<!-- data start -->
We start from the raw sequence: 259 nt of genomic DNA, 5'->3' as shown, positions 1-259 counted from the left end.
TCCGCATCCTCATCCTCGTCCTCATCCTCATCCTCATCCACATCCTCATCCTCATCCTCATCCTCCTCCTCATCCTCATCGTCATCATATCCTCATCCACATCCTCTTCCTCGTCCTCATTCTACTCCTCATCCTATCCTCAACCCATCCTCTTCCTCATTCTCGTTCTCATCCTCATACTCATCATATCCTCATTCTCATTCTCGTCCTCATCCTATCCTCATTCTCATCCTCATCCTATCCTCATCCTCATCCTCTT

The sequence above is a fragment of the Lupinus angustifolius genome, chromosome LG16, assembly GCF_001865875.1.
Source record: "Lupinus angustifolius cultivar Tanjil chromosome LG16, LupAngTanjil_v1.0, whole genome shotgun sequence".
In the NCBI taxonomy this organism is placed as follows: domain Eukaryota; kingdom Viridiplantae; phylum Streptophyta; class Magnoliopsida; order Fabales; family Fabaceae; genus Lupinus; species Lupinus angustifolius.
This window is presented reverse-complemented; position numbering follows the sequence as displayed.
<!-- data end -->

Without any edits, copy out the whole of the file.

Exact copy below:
We start from the raw sequence: 259 nt of genomic DNA, 5'->3' as shown, positions 1-259 counted from the left end.
TCCGCATCCTCATCCTCGTCCTCATCCTCATCCTCATCCACATCCTCATCCTCATCCTCATCCTCCTCCTCATCCTCATCGTCATCATATCCTCATCCACATCCTCTTCCTCGTCCTCATTCTACTCCTCATCCTATCCTCAACCCATCCTCTTCCTCATTCTCGTTCTCATCCTCATACTCATCATATCCTCATTCTCATTCTCGTCCTCATCCTATCCTCATTCTCATCCTCATCCTATCCTCATCCTCATCCTCTT

The sequence above is a fragment of the Lupinus angustifolius genome, chromosome LG16, assembly GCF_001865875.1.
Source record: "Lupinus angustifolius cultivar Tanjil chromosome LG16, LupAngTanjil_v1.0, whole genome shotgun sequence".
In the NCBI taxonomy this organism is placed as follows: domain Eukaryota; kingdom Viridiplantae; phylum Streptophyta; class Magnoliopsida; order Fabales; family Fabaceae; genus Lupinus; species Lupinus angustifolius.
This window is presented reverse-complemented; position numbering follows the sequence as displayed.